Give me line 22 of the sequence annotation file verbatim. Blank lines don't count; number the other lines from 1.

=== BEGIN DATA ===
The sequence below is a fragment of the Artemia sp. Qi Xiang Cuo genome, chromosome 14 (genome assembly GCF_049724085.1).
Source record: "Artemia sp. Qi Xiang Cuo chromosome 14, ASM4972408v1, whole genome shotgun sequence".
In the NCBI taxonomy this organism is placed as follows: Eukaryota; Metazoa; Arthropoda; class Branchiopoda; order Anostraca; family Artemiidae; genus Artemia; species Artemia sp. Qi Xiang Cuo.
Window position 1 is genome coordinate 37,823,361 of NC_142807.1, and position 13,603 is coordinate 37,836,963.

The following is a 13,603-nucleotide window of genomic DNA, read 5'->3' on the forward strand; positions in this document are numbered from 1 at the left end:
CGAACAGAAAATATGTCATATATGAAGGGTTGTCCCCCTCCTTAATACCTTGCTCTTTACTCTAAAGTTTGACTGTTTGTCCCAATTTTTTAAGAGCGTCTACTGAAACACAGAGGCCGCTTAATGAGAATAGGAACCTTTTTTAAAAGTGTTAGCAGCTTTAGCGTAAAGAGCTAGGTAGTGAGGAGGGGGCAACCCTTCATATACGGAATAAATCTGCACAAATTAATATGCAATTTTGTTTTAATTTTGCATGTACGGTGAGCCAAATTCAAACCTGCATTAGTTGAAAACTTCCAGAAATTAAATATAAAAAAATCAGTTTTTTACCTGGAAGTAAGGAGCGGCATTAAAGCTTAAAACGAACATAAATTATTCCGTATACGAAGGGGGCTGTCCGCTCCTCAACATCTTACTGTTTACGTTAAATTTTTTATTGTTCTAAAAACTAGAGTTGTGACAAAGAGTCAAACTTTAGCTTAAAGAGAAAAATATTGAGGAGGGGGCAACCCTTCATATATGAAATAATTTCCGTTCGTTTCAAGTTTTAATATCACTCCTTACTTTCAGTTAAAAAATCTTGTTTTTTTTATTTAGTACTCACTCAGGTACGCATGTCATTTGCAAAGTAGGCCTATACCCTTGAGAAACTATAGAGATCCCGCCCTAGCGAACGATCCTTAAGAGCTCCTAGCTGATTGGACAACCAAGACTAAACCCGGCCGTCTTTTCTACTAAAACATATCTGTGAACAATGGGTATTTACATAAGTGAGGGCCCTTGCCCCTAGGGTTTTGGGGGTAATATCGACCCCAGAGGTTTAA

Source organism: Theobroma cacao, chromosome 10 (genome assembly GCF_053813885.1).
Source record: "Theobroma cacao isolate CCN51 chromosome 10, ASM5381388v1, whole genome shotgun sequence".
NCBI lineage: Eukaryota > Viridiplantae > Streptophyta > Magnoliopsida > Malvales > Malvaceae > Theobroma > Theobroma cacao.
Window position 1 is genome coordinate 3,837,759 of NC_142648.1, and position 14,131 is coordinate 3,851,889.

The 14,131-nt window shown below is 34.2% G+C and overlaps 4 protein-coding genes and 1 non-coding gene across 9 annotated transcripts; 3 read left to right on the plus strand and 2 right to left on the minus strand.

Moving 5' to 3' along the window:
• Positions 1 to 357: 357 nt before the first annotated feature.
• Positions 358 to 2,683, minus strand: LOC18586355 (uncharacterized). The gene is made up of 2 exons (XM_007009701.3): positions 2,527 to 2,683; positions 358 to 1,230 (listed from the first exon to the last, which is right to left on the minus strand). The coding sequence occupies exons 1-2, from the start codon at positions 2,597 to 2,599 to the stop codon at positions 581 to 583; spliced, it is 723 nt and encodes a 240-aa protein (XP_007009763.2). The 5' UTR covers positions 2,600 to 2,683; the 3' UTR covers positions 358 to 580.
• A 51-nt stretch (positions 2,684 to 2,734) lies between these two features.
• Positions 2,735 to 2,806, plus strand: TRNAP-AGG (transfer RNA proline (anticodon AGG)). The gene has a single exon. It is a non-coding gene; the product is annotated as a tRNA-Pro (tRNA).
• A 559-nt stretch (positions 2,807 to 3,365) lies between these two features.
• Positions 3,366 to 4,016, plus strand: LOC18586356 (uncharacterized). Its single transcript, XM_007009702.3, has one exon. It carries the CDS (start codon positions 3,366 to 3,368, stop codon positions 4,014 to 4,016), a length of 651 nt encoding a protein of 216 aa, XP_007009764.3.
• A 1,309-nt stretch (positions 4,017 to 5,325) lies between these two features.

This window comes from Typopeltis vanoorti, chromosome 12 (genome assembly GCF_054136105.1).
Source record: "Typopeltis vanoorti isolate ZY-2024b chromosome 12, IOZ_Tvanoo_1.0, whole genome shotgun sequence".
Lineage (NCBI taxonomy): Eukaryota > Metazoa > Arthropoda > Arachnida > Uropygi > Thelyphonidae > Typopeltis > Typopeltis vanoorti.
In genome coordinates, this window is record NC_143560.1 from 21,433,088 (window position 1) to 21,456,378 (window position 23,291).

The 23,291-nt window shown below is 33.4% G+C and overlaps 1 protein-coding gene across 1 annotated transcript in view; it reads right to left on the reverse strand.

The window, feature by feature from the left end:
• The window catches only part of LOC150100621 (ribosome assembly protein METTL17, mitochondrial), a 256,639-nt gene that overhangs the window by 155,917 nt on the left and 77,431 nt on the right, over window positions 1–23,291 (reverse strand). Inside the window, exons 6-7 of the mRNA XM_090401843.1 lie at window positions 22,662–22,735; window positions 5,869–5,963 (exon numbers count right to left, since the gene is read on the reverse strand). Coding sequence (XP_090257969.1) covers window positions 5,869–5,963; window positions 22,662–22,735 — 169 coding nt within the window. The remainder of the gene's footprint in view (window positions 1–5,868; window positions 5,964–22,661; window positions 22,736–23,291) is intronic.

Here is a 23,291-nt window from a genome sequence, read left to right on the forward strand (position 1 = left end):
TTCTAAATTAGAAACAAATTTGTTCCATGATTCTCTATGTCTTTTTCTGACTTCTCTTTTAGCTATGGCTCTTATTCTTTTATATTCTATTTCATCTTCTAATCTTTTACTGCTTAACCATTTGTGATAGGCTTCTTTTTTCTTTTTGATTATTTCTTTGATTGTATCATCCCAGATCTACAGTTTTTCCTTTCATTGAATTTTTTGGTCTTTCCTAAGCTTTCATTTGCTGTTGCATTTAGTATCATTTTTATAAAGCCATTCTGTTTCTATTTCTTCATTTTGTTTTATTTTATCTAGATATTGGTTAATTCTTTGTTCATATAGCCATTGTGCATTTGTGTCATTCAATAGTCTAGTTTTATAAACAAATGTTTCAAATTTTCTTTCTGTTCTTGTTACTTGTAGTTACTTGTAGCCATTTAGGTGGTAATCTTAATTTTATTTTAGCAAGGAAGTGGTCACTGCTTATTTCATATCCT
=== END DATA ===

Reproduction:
Lineage (NCBI taxonomy): Eukaryota > Metazoa > Arthropoda > Arachnida > Uropygi > Thelyphonidae > Typopeltis > Typopeltis vanoorti.